How the star ends up at a particular treatment center also can be born out of expediency, not careful research -- especially when it's a contract forcing the issue and the celebrity's legal team has gotten involved. "By the time [it's the] lawyer," observes Cliffside owner Richard Taite, "you are doing crisis management. Something went very wrong, and this is the way to fix it." Adds a top entertainment attorney: "People at that point are less concerned with the clinical quality than in making sure they've put a lid on a problem. It's not an uncommon tactic when someone's facing a criminal charge, or they've just done something stupid or embarrassing publicly, like using some slur. If you're really serious about getting well, you go to [traditional places like] Hazelden or the Betty Ford Center." (Liza Minnelli and Ally Sheedy are alums of the former, Tony Curtis and Jerry Lee Lewis the latter; both facilities are known for being well-manicured but not tony.)
So why the need for luxury? Proponents of the high-end rehab scene say that their affluent clientele often would avoid treatment if opulent options didn't exist, since those accustomed to luxury are loath to give it up. Says Sherri Lewis, a 20-year veteran counselor and sober companion who's worked at several of the Malibu treatment centers: "You have to meet people where they're at if they come from backgrounds of privilege."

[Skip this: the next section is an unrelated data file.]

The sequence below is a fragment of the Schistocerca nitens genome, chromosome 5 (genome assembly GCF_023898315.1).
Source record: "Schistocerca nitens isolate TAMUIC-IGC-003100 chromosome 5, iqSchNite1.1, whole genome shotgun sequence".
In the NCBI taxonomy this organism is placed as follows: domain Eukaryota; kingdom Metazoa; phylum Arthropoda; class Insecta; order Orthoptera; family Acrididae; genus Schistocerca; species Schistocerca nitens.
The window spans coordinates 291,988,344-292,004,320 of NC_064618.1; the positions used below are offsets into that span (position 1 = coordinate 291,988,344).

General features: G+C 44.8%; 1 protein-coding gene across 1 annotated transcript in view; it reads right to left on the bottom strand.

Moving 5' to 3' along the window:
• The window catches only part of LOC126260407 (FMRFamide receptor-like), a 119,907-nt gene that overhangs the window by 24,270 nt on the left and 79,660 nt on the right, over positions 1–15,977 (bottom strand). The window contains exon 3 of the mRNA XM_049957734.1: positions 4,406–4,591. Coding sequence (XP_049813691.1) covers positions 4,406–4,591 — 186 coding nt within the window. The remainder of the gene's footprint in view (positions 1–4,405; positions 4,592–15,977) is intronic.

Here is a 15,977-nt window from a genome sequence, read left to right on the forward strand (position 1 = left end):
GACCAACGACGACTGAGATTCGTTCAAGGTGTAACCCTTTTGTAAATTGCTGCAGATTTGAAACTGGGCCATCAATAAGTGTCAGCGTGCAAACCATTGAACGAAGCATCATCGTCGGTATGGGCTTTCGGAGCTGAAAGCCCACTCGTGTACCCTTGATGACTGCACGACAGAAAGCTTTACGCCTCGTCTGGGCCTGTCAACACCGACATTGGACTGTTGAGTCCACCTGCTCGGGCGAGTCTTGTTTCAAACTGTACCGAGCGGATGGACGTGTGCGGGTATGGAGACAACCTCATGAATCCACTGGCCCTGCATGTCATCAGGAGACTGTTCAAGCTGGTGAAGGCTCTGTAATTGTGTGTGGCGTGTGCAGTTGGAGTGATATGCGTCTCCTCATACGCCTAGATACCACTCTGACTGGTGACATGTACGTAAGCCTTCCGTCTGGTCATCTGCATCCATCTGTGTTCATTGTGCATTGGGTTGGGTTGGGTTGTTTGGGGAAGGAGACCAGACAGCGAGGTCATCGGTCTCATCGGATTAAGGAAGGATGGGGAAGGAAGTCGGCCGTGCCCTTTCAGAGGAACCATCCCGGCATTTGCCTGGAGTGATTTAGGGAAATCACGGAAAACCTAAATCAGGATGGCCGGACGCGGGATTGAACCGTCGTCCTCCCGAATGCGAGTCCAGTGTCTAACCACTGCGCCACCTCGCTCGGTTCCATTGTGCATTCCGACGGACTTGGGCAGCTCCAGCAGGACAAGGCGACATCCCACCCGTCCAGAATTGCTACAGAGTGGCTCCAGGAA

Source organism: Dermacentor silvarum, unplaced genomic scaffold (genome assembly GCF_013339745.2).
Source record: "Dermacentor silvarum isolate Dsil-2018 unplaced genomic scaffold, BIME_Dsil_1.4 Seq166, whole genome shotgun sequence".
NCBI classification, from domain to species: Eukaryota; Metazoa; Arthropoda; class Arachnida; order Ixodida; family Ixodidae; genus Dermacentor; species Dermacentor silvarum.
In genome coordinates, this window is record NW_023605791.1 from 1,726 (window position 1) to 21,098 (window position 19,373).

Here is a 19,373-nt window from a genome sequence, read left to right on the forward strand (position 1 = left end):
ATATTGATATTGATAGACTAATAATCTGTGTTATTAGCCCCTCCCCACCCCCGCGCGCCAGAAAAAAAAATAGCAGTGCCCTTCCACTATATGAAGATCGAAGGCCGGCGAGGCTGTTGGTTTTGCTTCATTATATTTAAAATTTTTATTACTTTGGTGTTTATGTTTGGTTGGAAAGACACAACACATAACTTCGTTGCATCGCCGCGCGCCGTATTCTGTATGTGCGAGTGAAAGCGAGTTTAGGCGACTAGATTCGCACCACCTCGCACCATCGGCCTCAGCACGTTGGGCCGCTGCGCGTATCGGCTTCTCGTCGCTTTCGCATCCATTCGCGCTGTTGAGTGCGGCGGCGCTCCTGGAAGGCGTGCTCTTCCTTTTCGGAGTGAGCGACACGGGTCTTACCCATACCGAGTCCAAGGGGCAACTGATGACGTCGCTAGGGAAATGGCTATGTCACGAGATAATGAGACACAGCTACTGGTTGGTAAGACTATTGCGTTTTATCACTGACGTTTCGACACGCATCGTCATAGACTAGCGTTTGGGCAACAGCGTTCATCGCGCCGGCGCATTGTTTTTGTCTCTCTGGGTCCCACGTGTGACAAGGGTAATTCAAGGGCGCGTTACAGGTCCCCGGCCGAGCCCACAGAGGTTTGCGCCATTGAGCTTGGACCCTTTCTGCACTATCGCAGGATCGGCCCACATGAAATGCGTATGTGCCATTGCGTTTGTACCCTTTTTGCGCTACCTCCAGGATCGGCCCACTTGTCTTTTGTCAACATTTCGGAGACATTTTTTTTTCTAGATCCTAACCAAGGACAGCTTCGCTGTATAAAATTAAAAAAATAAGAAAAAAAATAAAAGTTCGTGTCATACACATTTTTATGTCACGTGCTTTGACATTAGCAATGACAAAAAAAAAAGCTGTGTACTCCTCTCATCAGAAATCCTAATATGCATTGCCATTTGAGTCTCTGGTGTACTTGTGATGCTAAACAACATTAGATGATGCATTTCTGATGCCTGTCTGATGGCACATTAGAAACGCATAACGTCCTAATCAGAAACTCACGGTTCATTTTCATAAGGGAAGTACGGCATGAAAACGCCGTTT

For the affluent crowd, the relative unrestrictedness of these costly programs proves just as appealing. At lower-cost, more spartan counterparts, the approach is arguably somewhat punitive (if modest enforced cleaning chores like sweeping are considered punitive) and the treatments far more regimented -- or, in the parlance of the high-end rehabs, less "individualized." Within the luxury treatment centers, clients -- when not doing one-on-one or group meetings or completing personalized homework -- can often hang out on-site with approved visitors for hours on end. And, following the first few days of intense lockdown, they're allowed to leave the premises as long as a staffer accompanies them. (As one rehab employee notes: "After a week, they're going for retail therapy over at the boutiques in the Palisades. But at least they're off the Xanax.")